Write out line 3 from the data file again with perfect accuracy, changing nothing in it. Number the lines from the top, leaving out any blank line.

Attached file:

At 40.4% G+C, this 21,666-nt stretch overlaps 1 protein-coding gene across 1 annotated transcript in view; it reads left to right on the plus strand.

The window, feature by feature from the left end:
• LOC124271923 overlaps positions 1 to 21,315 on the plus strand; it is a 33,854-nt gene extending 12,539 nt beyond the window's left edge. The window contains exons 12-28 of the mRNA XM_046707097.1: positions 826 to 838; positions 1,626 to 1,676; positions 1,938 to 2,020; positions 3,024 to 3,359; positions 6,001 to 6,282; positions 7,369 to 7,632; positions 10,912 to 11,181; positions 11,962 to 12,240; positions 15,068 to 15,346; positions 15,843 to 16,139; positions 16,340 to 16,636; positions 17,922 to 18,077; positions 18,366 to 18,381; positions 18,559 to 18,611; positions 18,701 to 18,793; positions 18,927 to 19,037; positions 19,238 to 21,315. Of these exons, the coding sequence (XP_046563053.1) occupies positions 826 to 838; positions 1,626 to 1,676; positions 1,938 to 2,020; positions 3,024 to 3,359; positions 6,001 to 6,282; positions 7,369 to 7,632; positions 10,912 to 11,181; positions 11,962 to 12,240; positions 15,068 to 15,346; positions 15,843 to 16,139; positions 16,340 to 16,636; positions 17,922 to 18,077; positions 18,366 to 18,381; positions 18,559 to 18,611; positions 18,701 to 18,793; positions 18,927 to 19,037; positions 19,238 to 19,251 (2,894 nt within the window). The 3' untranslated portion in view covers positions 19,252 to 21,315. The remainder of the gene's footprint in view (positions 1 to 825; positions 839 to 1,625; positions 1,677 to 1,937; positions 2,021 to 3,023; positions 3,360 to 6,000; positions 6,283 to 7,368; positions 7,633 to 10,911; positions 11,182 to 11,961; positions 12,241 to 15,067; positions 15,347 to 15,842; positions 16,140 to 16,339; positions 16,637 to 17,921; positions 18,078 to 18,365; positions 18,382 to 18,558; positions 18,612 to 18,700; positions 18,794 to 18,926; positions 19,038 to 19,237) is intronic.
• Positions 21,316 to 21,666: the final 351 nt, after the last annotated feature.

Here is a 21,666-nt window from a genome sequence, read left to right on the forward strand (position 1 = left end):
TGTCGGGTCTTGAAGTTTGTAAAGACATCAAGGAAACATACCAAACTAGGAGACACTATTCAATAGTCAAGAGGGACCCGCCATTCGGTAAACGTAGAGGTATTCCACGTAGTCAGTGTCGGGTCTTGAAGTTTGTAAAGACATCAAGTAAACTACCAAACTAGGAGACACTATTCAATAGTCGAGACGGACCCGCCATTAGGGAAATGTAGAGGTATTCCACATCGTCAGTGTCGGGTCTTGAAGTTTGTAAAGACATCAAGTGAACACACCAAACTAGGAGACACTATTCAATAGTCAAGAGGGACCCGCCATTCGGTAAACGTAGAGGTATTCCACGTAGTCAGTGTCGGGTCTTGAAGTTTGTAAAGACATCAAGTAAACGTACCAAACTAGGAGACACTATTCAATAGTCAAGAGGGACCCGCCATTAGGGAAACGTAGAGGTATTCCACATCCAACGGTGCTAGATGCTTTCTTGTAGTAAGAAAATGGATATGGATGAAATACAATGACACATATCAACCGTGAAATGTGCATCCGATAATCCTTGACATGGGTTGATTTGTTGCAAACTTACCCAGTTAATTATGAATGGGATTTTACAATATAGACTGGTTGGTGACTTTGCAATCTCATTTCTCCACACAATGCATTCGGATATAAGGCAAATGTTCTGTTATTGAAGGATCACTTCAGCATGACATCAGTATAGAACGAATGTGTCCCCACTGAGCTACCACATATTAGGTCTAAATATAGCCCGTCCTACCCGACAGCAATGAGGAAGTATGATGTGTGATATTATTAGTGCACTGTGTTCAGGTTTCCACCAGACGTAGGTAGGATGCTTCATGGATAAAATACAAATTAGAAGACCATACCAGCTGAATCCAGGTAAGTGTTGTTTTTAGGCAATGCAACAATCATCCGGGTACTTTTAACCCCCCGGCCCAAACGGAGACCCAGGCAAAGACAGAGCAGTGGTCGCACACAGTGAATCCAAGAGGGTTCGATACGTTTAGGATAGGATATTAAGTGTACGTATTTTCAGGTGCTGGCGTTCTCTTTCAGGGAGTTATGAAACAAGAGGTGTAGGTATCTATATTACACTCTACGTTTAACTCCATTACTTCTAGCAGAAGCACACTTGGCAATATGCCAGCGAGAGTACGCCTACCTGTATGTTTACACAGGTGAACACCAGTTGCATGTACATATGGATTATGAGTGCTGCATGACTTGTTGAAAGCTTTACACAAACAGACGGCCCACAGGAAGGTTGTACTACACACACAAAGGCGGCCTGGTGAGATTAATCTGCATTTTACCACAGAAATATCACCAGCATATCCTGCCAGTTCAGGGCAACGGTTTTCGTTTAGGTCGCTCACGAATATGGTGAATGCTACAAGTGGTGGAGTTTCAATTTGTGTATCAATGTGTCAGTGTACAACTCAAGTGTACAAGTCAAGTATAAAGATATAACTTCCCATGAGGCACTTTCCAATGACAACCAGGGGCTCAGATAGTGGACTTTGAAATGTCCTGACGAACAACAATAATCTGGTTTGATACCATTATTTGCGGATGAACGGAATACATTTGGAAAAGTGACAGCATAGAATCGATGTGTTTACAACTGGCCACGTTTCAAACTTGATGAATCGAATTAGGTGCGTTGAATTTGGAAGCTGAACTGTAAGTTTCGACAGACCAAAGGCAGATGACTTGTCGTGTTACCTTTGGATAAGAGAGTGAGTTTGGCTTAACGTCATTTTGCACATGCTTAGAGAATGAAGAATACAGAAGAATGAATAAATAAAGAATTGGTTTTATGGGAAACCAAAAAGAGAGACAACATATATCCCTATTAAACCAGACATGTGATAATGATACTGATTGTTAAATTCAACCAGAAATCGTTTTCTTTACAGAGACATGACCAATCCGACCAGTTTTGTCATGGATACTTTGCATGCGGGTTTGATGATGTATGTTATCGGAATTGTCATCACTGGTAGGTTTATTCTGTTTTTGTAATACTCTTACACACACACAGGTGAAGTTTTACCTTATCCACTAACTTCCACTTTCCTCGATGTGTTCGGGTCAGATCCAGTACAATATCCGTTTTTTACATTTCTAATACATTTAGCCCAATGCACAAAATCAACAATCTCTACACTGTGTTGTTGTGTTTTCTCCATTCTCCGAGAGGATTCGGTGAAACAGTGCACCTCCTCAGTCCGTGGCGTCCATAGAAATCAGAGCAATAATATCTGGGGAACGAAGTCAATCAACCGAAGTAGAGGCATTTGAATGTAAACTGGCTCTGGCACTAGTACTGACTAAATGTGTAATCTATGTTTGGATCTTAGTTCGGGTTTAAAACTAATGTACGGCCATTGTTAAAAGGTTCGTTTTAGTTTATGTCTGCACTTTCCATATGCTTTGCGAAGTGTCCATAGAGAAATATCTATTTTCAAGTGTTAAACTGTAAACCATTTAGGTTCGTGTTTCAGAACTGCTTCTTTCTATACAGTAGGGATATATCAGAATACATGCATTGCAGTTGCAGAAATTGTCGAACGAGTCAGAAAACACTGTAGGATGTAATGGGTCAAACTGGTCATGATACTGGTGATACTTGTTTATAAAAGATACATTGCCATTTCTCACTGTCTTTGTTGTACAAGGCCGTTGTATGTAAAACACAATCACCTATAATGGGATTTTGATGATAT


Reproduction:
• LOC124271923 overlaps positions 1 to 21,315 on the plus strand; it is a 33,854-nt gene extending 12,539 nt beyond the window's left edge. The window contains exons 12-28 of the mRNA XM_046707097.1: positions 826 to 838; positions 1,626 to 1,676; positions 1,938 to 2,020; positions 3,024 to 3,359; positions 6,001 to 6,282; positions 7,369 to 7,632; positions 10,912 to 11,181; positions 11,962 to 12,240; positions 15,068 to 15,346; positions 15,843 to 16,139; positions 16,340 to 16,636; positions 17,922 to 18,077; positions 18,366 to 18,381; positions 18,559 to 18,611; positions 18,701 to 18,793; positions 18,927 to 19,037; positions 19,238 to 21,315. Of these exons, the coding sequence (XP_046563053.1) occupies positions 826 to 838; positions 1,626 to 1,676; positions 1,938 to 2,020; positions 3,024 to 3,359; positions 6,001 to 6,282; positions 7,369 to 7,632; positions 10,912 to 11,181; positions 11,962 to 12,240; positions 15,068 to 15,346; positions 15,843 to 16,139; positions 16,340 to 16,636; positions 17,922 to 18,077; positions 18,366 to 18,381; positions 18,559 to 18,611; positions 18,701 to 18,793; positions 18,927 to 19,037; positions 19,238 to 19,251 (2,894 nt within the window). The 3' untranslated portion in view covers positions 19,252 to 21,315. The remainder of the gene's footprint in view (positions 1 to 825; positions 839 to 1,625; positions 1,677 to 1,937; positions 2,021 to 3,023; positions 3,360 to 6,000; positions 6,283 to 7,368; positions 7,633 to 10,911; positions 11,182 to 11,961; positions 12,241 to 15,067; positions 15,347 to 15,842; positions 16,140 to 16,339; positions 16,637 to 17,921; positions 18,078 to 18,365; positions 18,382 to 18,558; positions 18,612 to 18,700; positions 18,794 to 18,926; positions 19,038 to 19,237) is intronic.